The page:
Ad blocking be damned. Opera 9 has a generic content blocker, but I'm not about to cheat the webcomics I read out of what meagre fractions of hosting fees they can recoup that way. (Popups are far worse, and I note that the prevailance of popup blocking/control in Opera and IE7, and extensions which do it in Firefox, have just lead to an upsurge in DHTML "fake" popups, which are even worse. Woo.)

Re: If we're going to do the browser wars thing,

Is Opera still greedy of screen real-estate? I don't mean the embedded ads which I know have gone, I mean all the sidebars and tabs and toolbars....

I've tried it occasionally on PCs under Windows and proper operating systems, but it's never really made me love it. I did have an early version on my Psion Series 7 and that is still quite a classy piece of software.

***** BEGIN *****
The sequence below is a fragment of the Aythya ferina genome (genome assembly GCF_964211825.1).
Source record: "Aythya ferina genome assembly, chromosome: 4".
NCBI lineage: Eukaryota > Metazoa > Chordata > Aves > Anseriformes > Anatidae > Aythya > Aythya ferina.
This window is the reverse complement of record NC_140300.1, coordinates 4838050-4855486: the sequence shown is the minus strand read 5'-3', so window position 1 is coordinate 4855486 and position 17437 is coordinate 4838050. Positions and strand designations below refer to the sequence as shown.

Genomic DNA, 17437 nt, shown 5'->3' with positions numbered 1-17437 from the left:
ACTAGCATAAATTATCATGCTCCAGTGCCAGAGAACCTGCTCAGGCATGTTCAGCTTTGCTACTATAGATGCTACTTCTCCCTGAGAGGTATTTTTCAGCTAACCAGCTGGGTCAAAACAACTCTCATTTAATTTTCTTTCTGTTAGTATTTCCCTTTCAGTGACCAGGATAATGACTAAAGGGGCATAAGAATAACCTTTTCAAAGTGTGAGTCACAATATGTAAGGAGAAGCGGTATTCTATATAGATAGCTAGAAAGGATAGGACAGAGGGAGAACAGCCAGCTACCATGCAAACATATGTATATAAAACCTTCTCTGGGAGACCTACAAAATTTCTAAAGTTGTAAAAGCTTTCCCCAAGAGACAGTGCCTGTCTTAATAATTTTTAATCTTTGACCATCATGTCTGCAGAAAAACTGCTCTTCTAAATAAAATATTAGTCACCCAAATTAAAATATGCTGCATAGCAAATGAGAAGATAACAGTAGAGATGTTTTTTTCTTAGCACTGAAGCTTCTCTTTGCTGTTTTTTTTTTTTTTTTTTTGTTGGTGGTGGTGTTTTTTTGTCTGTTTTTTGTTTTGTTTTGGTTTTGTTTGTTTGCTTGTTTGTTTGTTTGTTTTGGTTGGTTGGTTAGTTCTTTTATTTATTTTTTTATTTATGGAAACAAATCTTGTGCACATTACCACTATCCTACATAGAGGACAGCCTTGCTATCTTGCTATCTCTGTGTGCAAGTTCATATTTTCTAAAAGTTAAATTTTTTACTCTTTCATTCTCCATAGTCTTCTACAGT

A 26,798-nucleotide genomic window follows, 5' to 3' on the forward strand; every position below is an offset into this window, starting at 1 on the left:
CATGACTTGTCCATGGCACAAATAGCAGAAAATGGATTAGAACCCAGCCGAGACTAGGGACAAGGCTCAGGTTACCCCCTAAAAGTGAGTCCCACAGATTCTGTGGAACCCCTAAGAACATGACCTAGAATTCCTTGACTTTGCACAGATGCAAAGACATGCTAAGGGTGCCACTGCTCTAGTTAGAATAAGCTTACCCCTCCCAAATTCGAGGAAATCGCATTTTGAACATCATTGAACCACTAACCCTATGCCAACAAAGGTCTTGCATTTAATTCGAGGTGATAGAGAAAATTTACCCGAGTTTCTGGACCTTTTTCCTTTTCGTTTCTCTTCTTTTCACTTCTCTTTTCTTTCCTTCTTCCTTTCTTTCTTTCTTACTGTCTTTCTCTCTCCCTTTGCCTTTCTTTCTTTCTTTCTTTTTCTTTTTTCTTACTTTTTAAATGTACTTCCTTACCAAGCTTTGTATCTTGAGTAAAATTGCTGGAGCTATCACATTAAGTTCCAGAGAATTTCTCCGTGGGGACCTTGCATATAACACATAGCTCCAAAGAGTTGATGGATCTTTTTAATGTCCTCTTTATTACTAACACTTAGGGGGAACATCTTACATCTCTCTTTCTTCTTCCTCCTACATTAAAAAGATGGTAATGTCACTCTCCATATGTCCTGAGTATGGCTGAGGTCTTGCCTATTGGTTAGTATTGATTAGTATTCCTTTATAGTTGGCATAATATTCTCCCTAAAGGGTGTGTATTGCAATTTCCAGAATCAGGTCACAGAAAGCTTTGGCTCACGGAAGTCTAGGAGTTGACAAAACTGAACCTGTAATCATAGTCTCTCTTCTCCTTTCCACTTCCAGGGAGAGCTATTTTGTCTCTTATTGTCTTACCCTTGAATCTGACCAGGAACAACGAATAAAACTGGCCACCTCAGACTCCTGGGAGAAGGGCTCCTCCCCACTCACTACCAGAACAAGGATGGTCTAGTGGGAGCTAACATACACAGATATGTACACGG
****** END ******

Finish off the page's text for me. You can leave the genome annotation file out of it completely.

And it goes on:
Not sure what the default setup is these days,

because it's not Firefox and "delete your profile" isn't the answer to all bugs. ;) But, IIRC, they had a cleanup between 8 (stacks of giant buttons and panels) and 9, which is closer to my rather minimal setup: menu; tab bar (disappears when only the one) and trash; address bar/navigation, with the toggle for the view bar. Panel's completely disabled---not even the little toggle---because I've never liked the thing.

You are a troll, and I claim my five pounds.

When I've measured it, I've found IE7 to be slower than Firefox for things like opening new tabs. It isn't appreciably faster for page loads. Startup time is irrelevant because there's no meaningful comparison; IE7 is closely integrated with the OS, whereas Firefox isn't.

On the other hand, if you want to pay good money for inferior third party addons, then I guess that IE7 is clearly superior to Firefox.